A 2010 email from Steve Jobs, released as part of the Apple’s legal action against Samsung, gives new insight into the inner workings of the company and reveals the darker side of Apple’s business practices.
The email outlines Apple’s 2011 business strategy and focuses on the company’s intensifying battle against Google’s Android operating system. The majority of the message is a rough draft of a presentation to senior Apple executives, but it also features several revelations that throw light on the usually hidden workings of the Cupertino company.
At one point Jobs admits that, “Google and Microsoft are further along on the technology, but haven’t quite figured it out yet,” and in one of the more revealing lines he states that Apple’s aim is to, “tie all of our products together, so we further lock customers into our ecosystem.”
While this won’t come as a surprise to many, it’s quite shocking to see Apple’s business strategy outlined so bluntly and should raise the eyebrows of anyone intending to use Apple’s tablet in education.
Apple’s aim is to, “tie all of our products together, so we further lock customers into our ecosystem.”
Apple promotes itself as a free thinking antidote to Microsoft’s grey business focused software, but this email confirms what many working with Apple technology already know — Apple is as aggressive and domineering as any other large business.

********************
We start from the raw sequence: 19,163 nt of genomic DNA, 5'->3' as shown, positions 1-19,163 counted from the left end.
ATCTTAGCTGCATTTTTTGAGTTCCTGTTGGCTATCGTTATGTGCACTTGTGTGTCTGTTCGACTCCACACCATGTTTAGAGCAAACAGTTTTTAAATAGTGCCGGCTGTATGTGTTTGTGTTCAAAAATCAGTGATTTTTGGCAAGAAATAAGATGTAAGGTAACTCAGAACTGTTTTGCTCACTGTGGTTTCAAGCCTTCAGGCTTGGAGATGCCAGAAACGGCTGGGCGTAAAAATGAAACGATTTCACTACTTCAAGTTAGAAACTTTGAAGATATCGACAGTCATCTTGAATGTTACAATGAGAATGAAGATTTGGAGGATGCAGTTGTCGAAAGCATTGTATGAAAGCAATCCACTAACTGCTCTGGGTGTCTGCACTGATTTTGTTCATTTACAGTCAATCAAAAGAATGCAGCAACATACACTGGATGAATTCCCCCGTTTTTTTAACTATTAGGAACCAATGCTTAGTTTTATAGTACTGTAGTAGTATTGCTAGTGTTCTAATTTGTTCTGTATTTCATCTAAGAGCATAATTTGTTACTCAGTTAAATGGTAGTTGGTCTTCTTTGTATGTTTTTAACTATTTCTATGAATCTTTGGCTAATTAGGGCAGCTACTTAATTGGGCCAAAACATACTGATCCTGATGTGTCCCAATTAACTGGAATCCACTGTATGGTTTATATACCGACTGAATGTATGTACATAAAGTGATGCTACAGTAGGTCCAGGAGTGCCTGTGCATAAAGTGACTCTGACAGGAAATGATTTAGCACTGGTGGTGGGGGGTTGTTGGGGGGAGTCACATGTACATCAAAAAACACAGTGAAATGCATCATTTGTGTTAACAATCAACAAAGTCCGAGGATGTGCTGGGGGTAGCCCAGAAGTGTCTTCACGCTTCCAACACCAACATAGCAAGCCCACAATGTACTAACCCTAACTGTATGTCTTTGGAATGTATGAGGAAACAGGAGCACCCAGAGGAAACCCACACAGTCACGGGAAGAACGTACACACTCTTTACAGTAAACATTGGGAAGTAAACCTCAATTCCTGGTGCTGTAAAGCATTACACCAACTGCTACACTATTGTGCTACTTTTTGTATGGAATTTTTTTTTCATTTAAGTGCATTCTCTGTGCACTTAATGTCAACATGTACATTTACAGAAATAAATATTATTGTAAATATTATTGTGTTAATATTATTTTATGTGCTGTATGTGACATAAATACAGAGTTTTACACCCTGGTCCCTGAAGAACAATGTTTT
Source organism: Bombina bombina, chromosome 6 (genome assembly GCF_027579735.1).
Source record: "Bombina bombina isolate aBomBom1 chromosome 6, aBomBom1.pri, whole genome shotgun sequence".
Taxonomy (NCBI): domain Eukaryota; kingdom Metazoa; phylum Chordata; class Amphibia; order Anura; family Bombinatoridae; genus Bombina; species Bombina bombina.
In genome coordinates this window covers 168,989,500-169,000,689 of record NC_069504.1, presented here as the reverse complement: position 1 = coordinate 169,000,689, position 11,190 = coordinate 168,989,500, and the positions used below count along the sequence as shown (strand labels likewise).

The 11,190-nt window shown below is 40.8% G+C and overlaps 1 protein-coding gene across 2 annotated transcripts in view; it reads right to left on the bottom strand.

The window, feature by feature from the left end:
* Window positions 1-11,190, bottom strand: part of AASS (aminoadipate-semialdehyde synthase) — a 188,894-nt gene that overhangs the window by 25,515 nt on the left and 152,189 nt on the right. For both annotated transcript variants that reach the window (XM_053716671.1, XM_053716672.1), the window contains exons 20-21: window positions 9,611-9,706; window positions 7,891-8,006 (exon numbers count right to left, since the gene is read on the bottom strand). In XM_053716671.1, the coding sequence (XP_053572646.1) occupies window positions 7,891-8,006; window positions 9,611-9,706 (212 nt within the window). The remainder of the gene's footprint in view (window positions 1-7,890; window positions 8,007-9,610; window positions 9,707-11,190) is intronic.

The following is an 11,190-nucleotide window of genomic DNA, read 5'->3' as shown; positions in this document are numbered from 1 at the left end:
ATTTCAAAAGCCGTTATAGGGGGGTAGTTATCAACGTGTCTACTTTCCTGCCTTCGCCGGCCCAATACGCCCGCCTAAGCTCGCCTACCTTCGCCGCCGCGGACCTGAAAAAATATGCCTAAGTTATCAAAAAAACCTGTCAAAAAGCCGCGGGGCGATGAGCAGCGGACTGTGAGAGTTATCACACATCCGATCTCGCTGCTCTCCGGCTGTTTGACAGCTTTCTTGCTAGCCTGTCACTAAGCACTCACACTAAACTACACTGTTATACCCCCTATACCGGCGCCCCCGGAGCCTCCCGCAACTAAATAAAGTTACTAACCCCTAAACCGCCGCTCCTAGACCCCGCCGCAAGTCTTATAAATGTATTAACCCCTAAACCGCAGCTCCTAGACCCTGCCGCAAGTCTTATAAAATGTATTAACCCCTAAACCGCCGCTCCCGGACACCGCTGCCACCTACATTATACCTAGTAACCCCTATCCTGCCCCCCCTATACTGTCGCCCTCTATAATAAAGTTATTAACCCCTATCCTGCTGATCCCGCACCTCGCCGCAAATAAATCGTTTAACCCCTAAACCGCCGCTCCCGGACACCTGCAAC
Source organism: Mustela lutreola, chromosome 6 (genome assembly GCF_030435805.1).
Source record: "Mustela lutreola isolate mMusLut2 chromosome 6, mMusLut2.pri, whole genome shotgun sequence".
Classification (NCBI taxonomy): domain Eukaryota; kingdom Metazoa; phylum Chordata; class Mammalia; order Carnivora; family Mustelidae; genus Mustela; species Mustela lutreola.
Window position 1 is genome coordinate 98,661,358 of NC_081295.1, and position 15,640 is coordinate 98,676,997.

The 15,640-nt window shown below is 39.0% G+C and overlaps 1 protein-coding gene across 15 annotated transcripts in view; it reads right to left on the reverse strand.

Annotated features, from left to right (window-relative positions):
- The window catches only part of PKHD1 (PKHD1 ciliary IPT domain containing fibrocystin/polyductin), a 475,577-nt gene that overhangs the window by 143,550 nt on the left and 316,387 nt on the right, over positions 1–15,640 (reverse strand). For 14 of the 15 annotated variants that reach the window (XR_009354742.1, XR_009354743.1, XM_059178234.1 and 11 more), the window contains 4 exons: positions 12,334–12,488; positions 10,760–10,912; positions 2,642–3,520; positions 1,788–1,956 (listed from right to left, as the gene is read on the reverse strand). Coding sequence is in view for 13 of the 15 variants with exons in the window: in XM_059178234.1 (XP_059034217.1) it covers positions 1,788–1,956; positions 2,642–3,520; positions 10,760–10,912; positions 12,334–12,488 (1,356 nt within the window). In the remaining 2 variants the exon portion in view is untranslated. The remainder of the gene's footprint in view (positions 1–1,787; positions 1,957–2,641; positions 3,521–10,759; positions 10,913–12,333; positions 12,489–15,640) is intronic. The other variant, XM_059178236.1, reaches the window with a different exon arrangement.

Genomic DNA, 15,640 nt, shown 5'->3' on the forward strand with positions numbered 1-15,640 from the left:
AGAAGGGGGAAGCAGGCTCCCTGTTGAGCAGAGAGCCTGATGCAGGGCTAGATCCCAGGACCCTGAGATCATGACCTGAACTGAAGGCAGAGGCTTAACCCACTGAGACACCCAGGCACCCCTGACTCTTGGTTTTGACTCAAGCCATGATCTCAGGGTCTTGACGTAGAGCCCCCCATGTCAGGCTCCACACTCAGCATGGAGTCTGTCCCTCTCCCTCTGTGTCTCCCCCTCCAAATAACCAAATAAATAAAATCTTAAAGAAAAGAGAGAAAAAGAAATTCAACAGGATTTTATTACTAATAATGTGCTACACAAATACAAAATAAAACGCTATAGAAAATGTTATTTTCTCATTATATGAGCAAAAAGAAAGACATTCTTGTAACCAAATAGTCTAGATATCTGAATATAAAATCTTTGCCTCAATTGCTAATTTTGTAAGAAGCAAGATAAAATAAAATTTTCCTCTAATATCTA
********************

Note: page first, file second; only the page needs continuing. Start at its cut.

The majority of failings in iOS management are as a result as Apple’s obsessive desire to maintain control over the end device. The iPad’s lackluster MDM support, the rigid and clumsy app management, and the lock in to Apple services are just some of the reasons many Network Administrators are not entirely happy with Apple’s mobile offering.
Apple’s stated focus is to prevent its users from leaving the Apple ecosystem once they have bought into it. The company is deliberately limiting the use of apps, books, movies, and other content outside of their platform for business rather than technical reasons. My concern is that many schools, without in-house technical expertise, are walking into Apple’s trap. How many schools, having purchased thousands of pounds worth of iPad apps and iBooks, have compromised their future technology options?
Windows and Android run on a huge number of devices of all form factors and price points. If one tablet doesn’t suite my needs, or is out of my budget, there are always cheaper alternatives from other manufacturers. With Apple there is no choice. The only option is a premium device from a single manufacturer, and if Apple gets its way, in future all school iPads will have to be purchased directly from the company.
Schools should be pushing back against this type of aggressive business practice. No matter how great the end product is buying into Apple’s ecosystem will result in higher priced devices, higher priced content, and less flexibility for schools.